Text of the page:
Property Division during Divorce Proceedings
Before you were married, you and your future spouse had no doubt accumulated personal assets. And now as a couple, you and your spouse have likely accumulated marital property for which you can both claim ownership. Divorce is difficult for anyone, but it becomes increasingly more difficult when couples have differing ideas on the division of property during divorce proceedings.
Paramount to the determination of who gets what during property division concerns how the property is classified. The property is either classified as marital, meaning that there the couple has joint ownership of the property, or it is classified as nonmarital, which means the individual owns the property.
First and foremost, property acquired before the marriage is the property of the individual, or nonmarital property. Marital property is any property acquired by either spouse after the marriage, except for certain property acquired by gift, legacy, or descent. If property is exchanged for property acquired before marriage, or exchanged for property acquired by gift, legacy, or descent, then it is considered nonmarital property. The parties to the divorce proceeding can agree to exclude certain property. If property is acquired after a judgment of legal separation, it will be considered nonmarital.
Nonmarital property also includes property obtained by valid judgment against one spouse, which then is awarded to the other. Pension benefits acquired after the marriage are considered marital property, and stock options acquired after the marriage are presumed to be marital property as well. Furthermore, life insurance and any interest accrued is considered marital property.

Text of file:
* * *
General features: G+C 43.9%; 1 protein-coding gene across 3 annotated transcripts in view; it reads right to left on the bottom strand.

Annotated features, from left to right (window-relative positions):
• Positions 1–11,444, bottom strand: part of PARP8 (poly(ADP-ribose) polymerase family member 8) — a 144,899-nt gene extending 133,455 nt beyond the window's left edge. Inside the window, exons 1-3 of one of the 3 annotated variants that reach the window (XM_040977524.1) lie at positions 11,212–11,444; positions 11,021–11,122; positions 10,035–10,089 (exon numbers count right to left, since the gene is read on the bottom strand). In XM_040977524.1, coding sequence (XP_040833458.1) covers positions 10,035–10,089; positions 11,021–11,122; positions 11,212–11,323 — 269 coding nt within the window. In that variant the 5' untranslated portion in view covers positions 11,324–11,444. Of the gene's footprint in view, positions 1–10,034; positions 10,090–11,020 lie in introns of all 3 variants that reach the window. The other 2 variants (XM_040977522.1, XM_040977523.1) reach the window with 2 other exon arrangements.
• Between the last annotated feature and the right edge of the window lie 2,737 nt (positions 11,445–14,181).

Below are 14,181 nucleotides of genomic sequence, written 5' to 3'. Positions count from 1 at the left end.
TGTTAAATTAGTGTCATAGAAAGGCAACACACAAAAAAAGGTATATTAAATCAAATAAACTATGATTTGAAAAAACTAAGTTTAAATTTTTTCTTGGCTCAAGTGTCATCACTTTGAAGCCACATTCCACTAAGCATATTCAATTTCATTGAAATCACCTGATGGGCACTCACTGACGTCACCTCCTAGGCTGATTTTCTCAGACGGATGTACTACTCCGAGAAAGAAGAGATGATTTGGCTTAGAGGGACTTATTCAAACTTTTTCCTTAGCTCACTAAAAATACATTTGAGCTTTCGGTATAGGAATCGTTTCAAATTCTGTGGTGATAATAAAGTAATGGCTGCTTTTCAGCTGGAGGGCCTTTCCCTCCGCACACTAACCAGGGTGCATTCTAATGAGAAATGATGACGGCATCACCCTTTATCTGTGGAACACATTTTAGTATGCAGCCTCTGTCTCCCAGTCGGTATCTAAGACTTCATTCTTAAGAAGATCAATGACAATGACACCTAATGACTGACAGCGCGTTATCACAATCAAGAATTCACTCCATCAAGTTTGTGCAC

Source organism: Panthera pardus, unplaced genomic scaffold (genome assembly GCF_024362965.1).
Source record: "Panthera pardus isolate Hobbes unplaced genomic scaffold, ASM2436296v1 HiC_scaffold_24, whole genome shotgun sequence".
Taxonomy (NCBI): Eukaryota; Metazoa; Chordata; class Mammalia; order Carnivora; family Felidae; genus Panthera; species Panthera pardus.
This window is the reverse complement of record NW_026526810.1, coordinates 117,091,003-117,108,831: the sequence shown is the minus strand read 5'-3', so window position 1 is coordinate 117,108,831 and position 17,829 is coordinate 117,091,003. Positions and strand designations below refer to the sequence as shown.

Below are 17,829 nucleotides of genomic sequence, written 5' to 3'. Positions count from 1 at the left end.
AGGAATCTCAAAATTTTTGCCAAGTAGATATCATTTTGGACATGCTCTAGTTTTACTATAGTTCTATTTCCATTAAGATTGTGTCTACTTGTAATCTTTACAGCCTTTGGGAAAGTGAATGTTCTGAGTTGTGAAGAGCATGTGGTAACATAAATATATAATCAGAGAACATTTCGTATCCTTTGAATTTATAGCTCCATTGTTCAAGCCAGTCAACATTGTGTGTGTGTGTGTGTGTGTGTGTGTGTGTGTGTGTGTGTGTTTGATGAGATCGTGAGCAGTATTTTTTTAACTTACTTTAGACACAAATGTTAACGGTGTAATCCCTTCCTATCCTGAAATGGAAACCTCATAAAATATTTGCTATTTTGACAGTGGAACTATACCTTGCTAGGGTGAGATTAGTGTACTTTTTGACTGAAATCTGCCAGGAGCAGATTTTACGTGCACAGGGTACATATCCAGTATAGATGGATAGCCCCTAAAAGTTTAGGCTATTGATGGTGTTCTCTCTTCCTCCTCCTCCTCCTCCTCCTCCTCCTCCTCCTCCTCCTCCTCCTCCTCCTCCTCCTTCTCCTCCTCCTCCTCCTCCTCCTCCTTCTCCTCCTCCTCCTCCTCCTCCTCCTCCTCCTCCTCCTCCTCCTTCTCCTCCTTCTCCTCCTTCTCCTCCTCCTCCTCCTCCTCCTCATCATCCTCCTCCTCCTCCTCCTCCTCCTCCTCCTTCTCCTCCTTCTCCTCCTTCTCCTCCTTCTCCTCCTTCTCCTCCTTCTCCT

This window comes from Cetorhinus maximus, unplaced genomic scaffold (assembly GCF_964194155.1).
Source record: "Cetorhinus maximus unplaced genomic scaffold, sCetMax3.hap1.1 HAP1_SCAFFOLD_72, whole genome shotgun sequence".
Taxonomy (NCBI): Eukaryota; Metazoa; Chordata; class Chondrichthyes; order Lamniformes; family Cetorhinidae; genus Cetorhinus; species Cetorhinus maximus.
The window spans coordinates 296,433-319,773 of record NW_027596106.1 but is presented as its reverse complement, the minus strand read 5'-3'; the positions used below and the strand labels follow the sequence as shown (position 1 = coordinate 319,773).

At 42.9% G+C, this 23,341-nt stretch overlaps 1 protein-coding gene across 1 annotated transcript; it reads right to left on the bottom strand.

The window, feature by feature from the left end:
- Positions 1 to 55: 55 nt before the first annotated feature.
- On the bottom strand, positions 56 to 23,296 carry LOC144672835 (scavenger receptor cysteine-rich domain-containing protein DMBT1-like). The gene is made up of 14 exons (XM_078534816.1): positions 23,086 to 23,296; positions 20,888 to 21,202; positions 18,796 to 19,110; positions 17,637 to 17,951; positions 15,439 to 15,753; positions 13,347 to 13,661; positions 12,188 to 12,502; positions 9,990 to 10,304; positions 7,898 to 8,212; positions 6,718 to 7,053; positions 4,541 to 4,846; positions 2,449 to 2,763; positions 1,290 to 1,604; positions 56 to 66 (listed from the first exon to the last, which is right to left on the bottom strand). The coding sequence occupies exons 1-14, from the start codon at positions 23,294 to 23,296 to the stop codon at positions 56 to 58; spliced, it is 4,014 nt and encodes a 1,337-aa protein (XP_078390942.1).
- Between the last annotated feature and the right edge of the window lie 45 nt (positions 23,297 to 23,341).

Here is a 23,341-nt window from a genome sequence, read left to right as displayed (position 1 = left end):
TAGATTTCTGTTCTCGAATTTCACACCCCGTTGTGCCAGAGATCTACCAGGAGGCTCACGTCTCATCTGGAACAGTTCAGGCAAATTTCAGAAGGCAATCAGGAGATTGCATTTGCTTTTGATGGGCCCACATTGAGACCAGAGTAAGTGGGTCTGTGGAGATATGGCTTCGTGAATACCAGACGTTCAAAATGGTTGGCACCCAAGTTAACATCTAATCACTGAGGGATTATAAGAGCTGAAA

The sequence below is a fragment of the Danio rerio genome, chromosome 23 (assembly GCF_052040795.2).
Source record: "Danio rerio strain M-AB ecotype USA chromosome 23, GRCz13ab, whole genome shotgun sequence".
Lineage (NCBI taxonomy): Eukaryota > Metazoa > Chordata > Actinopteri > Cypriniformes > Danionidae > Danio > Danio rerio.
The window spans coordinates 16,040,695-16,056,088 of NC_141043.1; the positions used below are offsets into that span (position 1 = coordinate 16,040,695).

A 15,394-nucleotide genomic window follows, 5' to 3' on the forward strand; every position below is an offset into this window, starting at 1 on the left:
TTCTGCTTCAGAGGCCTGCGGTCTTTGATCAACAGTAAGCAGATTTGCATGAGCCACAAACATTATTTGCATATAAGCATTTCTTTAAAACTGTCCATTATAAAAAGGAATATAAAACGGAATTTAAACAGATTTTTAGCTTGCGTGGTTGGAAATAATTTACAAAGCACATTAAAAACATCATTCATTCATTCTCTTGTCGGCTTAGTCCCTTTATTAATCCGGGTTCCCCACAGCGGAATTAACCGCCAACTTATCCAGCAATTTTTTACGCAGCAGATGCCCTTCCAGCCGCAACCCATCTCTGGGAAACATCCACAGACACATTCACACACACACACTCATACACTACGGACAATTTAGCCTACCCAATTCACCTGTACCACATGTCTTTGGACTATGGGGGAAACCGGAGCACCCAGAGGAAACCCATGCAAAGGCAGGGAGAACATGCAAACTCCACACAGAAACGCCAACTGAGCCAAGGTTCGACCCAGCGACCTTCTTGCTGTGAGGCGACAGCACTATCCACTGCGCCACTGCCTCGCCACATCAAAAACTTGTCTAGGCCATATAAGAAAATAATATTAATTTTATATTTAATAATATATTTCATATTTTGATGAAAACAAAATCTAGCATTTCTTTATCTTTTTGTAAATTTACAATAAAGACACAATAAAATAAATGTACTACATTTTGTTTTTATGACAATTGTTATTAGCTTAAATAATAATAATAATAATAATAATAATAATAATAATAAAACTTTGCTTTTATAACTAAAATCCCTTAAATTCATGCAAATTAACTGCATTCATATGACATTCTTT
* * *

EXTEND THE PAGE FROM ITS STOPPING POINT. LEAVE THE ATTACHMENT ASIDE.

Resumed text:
Of course, this is simply an overview of some of the property considered either as marital or nonmarital. The comingling of property raises issues concerning division of the property in question. Separate contributions by either spouse to marital or nonmarital property raises additional issues concerning the division or property during divorce proceedings. For a more comprehensive understanding, see 750 ILCS 5/503 concerning disposition of property.
If you or someone you know is facing the prospect of a divorce, don’t hesitate to contact an experienced attorney who can help ensure that your rights are protected. An Illinois divorce and family law attorney can advise you on the division of property and other issues in this area. Contact the Law Office of Nicholas W. Richardson, P.C., for help in Palatine and throughout Chicago’s Northwest Suburbs.